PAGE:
Microsoft has made the strategic decision to follow the CVRF Industry Standard for vulnerability reporting. You can learn more about CVRF and review the data schema at http://www.icasi.org/cvrf/

The Security Update Guide dashboard is available without logging in. If you click the Developer tab to access the API, you’ll be prompted to log in to your Microsoft account.

Thanks! You can post suggestions on the Security Update Guide Feedback Form.

In the Security Update Guide, you can group related updates by combining the date filter with Product Category, Severity, and Impact filters. You can then download the results to CSV.

To help customers understand the risk associated with each vulnerability, Microsoft provides the following data on the Security Update Guide:

  • Impact: security threats of the vulnerability.
  • Severity: Maximum potential impact of the attack.  See more at Security Update Severity Rating System
  • CVSS Score: Common Vulnerability Scoring System (CVSS)
  • Publicly Disclosed: Marked YES when the vulnerability has been publicly disclosed before the release of the security update.
  • Exploited: Marked YES when the vulnerability has been exploited before the release of the security update.
  • Microsoft Exploitability Index: Potential exploitability of each vulnerability of Important or Critical severity associated with a Microsoft security update. See more at Microsoft Exploitability Index

Additional Microsoft resources to evaluate risk:

Windows Update and Microsoft Update

  • Security Updates are generally categorized as Important and will be downloaded and installed automatically.

Microsoft Update Catalog

Windows Server Update Services (WSUS)

Installation Logic: ​With automatic update technologies, detection and installation logic automatically manages the installation order of security updates. If you manually install security updates, please make sure to check the Security Update Guide and Knowledge Base article before installing.

Patch compliance: Windows Update Agent (WUA) can be used to scan computers for security updates without connecting to Windows Update or to a Windows Server Update Services (WSUS) server, which enables computers that are not connected to the Internet to be scanned for security updates. For more info, see “Using WUA to Scan for Updates Offline”

File size of security update: File size of each security update package is documented on the Windows Update catalog site.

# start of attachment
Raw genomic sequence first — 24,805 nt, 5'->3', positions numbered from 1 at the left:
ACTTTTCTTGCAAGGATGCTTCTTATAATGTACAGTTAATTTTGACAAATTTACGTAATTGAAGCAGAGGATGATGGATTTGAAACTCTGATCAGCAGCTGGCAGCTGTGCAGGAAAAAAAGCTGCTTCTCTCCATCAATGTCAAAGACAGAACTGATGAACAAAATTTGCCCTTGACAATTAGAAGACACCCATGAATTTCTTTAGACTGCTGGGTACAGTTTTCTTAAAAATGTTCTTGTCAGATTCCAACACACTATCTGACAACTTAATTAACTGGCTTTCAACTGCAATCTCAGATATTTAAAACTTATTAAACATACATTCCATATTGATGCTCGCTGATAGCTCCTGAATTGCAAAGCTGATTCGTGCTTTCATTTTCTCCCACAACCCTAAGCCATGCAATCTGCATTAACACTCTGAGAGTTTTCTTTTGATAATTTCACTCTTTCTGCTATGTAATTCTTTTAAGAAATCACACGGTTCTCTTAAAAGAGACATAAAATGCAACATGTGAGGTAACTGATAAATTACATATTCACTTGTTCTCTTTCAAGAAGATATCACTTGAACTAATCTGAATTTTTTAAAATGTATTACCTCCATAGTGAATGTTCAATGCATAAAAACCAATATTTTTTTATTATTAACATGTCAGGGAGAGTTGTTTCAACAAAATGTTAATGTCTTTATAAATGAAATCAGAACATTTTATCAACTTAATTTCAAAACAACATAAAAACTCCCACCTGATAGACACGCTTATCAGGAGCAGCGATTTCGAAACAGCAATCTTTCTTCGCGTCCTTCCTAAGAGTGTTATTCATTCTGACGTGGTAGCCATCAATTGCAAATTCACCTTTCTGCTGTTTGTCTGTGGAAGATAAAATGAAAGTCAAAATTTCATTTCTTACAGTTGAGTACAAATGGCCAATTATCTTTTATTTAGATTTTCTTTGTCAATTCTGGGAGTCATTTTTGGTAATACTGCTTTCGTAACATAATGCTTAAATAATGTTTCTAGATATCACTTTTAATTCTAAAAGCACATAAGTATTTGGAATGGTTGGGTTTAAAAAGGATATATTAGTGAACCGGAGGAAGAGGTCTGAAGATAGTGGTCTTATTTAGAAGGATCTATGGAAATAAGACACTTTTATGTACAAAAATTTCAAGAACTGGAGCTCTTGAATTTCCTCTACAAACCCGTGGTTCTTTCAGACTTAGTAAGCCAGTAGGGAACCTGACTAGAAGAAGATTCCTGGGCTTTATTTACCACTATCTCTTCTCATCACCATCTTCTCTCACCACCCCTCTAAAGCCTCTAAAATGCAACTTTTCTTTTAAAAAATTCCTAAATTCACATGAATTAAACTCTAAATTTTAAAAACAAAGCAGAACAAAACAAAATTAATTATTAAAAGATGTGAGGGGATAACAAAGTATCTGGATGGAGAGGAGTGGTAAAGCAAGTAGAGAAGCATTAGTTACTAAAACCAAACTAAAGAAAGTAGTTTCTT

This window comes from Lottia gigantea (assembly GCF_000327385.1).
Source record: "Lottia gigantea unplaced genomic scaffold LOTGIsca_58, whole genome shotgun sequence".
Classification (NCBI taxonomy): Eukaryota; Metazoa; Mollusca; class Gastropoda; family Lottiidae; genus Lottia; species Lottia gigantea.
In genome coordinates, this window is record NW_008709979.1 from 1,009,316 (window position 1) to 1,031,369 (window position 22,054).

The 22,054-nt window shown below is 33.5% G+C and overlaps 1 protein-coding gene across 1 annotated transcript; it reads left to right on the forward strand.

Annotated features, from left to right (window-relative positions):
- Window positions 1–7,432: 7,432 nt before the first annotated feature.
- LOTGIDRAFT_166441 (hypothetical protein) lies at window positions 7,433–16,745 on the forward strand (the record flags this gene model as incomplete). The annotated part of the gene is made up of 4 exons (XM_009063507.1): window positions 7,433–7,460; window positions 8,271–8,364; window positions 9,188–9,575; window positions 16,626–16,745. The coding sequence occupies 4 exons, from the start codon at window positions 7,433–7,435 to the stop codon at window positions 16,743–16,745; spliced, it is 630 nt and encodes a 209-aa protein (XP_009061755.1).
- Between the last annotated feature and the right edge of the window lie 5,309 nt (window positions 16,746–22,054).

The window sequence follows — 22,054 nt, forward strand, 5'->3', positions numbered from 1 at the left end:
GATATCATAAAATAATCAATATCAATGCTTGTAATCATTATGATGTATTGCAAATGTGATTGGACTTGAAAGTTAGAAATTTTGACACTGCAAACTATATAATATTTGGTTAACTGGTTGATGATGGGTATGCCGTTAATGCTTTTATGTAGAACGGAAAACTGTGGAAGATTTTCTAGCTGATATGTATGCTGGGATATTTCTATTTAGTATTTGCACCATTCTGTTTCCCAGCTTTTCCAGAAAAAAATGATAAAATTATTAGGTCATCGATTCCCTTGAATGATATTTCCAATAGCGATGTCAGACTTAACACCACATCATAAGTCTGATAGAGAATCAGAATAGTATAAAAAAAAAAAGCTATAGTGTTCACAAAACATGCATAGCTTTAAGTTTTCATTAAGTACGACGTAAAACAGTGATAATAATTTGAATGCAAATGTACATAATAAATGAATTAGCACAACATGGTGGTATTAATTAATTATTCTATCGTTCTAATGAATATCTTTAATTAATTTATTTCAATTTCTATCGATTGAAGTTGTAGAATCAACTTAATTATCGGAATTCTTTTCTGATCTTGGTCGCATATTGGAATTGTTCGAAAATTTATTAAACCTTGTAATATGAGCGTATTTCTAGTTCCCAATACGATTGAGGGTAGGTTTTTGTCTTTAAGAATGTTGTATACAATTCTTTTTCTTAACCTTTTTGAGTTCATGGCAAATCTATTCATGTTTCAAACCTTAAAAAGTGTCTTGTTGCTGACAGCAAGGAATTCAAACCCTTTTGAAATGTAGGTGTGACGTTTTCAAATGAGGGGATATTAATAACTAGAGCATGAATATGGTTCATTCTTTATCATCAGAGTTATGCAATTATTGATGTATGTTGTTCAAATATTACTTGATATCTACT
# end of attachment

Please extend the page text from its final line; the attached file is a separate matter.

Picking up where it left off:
Servicing Models of Windows: Windows uses a rollup model to bring a more consistent and simplified servicing experience. Learn more about the servicing model of Windows at:

Please see this guided walkthrough which provides steps to fix problems with Windows Update, such as taking a long time to scan or error codes while installing updates.

Also, Windows Release Information publishes known issues on Windows.

The way Microsoft documents security updates has changed. The previous model used security bulletin webpages and included security bulletin ID numbers (e.g. MS16-XXX) as a pivot point. This form of security update documentation, including bulletin ID numbers, has been retired and replaced with the Security Update Guide. Instead of bulletin IDs, the new guide pivots on vulnerability ID numbers (CVE) and KB Article ID numbers.

Updates will be supported for the duration of the product’s lifecycle. For more information about the support and servicing timeline for a specific product, please see the Lifecycle Product Database.

Support end-day policy: In the event Microsoft releases a security update on the same day that a product is scheduled to end its lifecycle, security update supports will continue for a minimum of 30 days.

Extended Security Updates: The Security Update Guide lists the vulnerabilities in the products with the Extended Security Updates. In order to receive the security updates, valid license for the Extended Security Updates is required. Please see the Extended Security Update FAQs for more information.